Aug. 7, 2012
Savings bonds are debt securities issued by the U.S. Department of the Treasury to help pay for the U.S. government’s borrowing needs. U.S. savings bonds are considered one of the safest investments because they are backed by the full faith and credit of the U.S. government.
Starting Jan. 1, 2012, you can no longer buy paper savings bonds at financial institutions. But you can go online to purchase two types of electronic savings bonds:
- Series EE U.S. Savings Bonds are an appreciation-type (or accrual-type) savings security. They are sold at face value, so you’ll pay $50 for a $50 bond. The bond is worth its full value upon redemption. The interest is issued electronically to your designated account. You cannot buy more than $10,000 (face value) during any calendar year. If you redeem the bonds in the first five years of buying them, you’ll forfeit interest payments for the three most recent months. After five years, you won’t be penalized for redemptions.
- Series I U.S. Savings Bondsare inflation-indexed. They are sold at face value and you can buy up to $10,000 (face value) in any calendar year. Series I Bonds offer a fixed rate of interest, adjusted for inflation. As with Series EE Bonds, if you redeem Series I Bonds in the first five years, you’ll forfeit the three most recent months’ interest. After five years, you won’t be penalized for redemptions.
Key advantages of savings bonds include:
- Popularity as gifts.Savings bonds are a popular birthday and graduation gift and also can be used toward financing education, supplemental retirement income, and other special events. Unlike other securities, minors may hold U.S. savings bonds in their own name.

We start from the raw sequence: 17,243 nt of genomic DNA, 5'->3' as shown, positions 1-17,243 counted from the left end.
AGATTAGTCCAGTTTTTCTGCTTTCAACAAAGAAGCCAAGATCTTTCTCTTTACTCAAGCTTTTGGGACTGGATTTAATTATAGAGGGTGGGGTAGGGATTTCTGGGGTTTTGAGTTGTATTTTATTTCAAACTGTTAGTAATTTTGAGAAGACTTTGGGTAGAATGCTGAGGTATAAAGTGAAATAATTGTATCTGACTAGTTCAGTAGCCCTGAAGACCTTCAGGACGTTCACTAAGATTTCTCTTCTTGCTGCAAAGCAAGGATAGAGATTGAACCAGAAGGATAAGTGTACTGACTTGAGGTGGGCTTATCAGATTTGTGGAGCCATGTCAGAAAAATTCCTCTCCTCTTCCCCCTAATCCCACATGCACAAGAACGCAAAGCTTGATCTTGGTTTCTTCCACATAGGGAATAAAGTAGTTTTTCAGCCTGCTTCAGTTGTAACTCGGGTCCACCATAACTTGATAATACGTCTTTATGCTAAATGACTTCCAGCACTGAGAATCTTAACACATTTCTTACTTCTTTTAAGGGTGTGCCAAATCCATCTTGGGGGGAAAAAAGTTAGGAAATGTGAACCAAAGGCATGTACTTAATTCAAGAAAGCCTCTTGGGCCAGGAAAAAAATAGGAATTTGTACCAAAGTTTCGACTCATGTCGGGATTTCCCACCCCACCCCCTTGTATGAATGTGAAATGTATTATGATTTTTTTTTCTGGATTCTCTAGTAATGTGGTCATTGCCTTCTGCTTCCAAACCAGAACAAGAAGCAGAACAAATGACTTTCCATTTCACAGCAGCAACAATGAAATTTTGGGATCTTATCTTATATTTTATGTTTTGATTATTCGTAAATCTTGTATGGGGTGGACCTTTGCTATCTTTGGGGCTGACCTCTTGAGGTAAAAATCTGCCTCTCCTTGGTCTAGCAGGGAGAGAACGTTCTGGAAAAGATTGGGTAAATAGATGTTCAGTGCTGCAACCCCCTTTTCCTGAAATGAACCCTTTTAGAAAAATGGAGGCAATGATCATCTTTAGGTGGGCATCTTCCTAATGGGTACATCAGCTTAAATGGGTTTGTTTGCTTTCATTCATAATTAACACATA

- Tax advantages.You pay no state or local taxes on the interest on the bonds, and you can defer paying federal taxes on the interest until you cash in the bond or until it matures. In addition, tax benefits are available for eligible taxpayers when Series EE and Series I savings bonds are used for qualified education expenses. For details on the education tax exclusion and the requirements to qualify, click here.
You can buy these electronic savings bonds in penny increments, from $25 up to $10,000 each year. (In paper form, these bonds were only available in specific denominations.) For more on the switch to all-electronic savings bonds and on how to open a TreasuryDirect account, visit this page at TreasuryDirect.gov. You can use its Savings Bond Calculator and compare the different types of securities issued by the Treasury.